By Keely Miyamoto

A hero in villain's clothes
Baggy shorts
Plain white tee
A vivid portrait
We all have our prejudices
We all hate those
Perceived wrongdoings or existing
We all are ignorant
He strives to leave bonds behind
Never forgets his roots
Still breaks free
Finishing high school
Years late
Getting his driver's license
So no more petty court appearances
Still we hate
Keely Rhodes Miyamoto
Keely Rhodes Miyamoto
He gets a job - silkscreen-
In a safe neighborhood
Removed from influence
The control of gangs
He's beyond that
Provider for his family
Two kids
So they might not live in this world of violence

Just children
They were in the yard
That day day when two shots
Nearly ended everything
This page wiped away
No need
It's gone
Out the car window and into the yard
Months of physical therapy ensue
Time from work
And school
Life put on hold
Rewind, repeat
The image never fades
Etched into the children's minds
Scarred by the image
Their father's blood
Seeping from body to grass
But don't blame the gang
The neighborhood
The family ties
Realize we lack proximity
And dwell still in the House of Fear
We know only the headline
The bullet
Not the years of influence
Or lack of opportunity
We the privileged
Don't fear for our lives
I cry myself to sleep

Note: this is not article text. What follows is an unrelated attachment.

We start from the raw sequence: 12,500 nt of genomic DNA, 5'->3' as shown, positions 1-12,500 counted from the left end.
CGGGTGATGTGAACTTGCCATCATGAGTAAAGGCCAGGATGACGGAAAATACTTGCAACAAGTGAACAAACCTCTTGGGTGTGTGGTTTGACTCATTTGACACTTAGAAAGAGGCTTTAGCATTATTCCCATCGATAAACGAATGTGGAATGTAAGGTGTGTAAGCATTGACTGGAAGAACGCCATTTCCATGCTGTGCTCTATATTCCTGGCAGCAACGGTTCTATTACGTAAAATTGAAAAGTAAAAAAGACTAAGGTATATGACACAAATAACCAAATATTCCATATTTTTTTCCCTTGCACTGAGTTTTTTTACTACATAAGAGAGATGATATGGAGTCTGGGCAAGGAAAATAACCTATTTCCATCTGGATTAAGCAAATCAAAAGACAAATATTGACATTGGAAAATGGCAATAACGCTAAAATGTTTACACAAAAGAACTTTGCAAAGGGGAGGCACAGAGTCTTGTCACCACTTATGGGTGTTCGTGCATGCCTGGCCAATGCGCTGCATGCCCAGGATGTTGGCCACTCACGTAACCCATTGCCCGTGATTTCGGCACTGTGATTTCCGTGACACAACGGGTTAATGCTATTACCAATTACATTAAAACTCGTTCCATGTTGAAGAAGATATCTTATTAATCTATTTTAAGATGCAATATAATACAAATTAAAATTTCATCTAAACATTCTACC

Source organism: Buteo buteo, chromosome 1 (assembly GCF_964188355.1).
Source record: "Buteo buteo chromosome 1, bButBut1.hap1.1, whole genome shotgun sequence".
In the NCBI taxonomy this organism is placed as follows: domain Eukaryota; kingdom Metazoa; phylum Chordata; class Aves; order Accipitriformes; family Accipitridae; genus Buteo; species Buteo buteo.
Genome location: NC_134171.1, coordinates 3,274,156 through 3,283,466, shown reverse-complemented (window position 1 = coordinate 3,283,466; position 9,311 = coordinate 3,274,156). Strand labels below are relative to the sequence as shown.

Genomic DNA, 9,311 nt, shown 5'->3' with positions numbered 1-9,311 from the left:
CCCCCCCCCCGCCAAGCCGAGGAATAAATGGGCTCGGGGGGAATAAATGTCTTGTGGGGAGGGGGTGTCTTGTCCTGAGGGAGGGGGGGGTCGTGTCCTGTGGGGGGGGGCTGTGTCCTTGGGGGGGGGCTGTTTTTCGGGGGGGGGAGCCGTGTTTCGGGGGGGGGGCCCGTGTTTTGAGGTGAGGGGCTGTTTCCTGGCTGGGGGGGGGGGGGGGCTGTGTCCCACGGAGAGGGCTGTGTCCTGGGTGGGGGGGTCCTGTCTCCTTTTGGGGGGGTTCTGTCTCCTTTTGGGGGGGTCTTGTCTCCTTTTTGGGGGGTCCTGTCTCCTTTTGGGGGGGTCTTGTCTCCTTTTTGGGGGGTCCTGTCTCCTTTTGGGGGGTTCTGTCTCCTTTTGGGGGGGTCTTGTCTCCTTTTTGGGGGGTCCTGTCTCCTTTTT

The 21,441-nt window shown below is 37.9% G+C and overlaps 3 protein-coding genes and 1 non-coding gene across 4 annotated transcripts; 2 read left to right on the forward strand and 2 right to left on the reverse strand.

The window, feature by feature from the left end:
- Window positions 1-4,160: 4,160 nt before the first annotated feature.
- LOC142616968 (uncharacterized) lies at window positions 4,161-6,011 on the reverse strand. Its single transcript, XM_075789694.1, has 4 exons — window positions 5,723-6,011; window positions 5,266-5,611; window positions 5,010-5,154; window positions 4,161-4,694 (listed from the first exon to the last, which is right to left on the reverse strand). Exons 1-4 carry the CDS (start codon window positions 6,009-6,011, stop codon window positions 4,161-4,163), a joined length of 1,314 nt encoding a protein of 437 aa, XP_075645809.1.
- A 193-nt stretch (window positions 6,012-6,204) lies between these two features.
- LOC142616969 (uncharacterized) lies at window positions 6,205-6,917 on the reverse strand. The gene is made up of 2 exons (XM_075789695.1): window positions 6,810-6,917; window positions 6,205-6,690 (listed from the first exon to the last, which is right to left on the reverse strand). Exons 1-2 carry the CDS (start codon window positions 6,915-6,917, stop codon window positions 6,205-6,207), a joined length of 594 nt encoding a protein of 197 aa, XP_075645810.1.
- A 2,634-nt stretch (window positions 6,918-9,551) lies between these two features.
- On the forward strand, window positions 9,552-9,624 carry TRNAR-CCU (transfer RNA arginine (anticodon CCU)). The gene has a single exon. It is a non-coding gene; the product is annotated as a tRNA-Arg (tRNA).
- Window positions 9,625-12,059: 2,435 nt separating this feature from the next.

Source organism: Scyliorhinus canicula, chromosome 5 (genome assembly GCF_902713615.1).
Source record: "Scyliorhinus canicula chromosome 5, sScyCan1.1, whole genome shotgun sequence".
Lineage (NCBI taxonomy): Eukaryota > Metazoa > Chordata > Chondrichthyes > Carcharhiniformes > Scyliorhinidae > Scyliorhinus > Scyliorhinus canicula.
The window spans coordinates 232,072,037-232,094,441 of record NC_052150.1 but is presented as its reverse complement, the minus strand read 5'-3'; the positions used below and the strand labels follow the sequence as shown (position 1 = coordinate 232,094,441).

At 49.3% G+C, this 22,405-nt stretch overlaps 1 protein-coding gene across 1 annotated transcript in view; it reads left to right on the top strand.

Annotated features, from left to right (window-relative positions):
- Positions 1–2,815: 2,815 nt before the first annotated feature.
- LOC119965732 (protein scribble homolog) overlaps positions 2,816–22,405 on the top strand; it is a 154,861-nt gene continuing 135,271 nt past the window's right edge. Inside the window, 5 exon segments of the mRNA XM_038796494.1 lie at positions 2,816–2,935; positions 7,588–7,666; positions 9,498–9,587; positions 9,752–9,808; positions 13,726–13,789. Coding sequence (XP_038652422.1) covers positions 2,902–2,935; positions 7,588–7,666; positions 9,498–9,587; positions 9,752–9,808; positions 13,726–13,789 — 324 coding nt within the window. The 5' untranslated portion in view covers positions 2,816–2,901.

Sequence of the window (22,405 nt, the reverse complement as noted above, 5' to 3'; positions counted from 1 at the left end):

Shook to my core
My little world turned upside down

This man
Not my father
Related by love
Not blood
At the end of the day
I live
My box nowhere near this place
I need not worry
Sleep comes
He heals
But what will tomorrow bring
For 5 year old son
A gang?
A gun?

Find compassion
Find the will to break the cycle
Reach out
Of your box

Just love

Edgar for his children
Chooses the House Of Love
Each day
Will you chose the same
For him?
A teacher encouraged Keely to enter the competition this spring. "I wanted to write a poem that would be impactful for me," Keely says. "Edgar has been a family friend for a long time. He was a high school student when my mom (Shanley Rhodes) was the principal. I held Edgar's son when he was just a baby. So what happened to Edgar had a big effect on me."
To learn more about Do The Write Thing Challenge program: